At Ft. Dearborn, ~70 Americans were killed, while ~15 Potawatomi were killed. At Wounded Knee ~200 Native Americans were killed while ~30 Americans were killed. The distribution falls to the Wounded Knee side, as Native Americans suffered the higher rate of death. However, based on the logic, should the Battle of Ft. Dearborn be classified as a massacre? In today's world, where violence seems to be a mainstay, perhaps every conflict should be considered a massacre? However, this isn't about political correctness or peace. This is about classifying history. What do you think?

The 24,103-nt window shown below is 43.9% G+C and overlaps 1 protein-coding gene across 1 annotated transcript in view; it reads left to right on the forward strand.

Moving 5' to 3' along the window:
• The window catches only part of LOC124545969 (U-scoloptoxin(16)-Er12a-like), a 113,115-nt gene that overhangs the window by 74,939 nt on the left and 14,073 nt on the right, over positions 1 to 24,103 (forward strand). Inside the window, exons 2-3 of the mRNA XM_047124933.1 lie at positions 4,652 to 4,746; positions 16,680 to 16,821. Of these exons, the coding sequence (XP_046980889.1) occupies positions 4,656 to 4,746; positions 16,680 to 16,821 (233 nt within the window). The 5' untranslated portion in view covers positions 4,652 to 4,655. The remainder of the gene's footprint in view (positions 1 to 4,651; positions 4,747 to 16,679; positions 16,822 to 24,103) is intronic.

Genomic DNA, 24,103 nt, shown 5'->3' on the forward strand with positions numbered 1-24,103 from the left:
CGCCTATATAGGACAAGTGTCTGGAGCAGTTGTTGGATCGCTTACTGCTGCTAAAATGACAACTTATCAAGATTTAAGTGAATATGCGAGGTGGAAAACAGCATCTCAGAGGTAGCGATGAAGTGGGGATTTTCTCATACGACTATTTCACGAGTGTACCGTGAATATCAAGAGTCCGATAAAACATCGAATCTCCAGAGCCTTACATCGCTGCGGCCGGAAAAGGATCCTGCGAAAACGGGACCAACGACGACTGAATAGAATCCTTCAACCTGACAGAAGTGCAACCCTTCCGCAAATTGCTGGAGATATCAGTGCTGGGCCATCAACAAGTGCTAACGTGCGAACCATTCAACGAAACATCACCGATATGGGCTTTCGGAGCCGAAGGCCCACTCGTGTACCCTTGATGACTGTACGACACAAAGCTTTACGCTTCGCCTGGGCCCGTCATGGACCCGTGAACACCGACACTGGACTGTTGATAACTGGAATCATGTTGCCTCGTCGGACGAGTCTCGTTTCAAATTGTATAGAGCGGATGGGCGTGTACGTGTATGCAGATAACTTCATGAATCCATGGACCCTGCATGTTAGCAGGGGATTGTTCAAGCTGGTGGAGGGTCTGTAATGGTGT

Sources for this article include: (https://tshaonline.org/handbook/online/articles/qea02), (http://www.smithsonianmag.com/history/search-site-worst-indian-massacre-us-history-180959091/?no-ist), (https://en.wikipedia.org/wiki/Siege_of_Fort_Mackinac), (https://en.wikipedia.org/wiki/Battle_of_Fort_Dearborn), (http://articles.chicagotribune.com/2012-08-15/opinion/ct-perspec-0815-dearborn-20120815_1_fort-dearborn-massacre-indian-country-indian-culture)